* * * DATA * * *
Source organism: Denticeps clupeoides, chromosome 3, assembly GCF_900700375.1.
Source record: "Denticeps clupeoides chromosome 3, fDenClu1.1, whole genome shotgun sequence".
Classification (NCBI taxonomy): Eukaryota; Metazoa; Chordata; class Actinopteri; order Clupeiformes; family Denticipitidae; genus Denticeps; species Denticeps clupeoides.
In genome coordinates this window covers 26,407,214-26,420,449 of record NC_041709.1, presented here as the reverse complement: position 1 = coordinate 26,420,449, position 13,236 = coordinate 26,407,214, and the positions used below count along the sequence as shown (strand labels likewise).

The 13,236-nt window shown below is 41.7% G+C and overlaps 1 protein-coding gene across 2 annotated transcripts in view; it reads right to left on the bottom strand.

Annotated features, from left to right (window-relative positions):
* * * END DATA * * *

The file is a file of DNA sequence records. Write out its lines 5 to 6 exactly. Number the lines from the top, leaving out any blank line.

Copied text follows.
The 13,236-nt window shown below is 41.7% G+C and overlaps 1 protein-coding gene across 2 annotated transcripts in view; it reads right to left on the bottom strand.

Annotated features, from left to right (window-relative positions):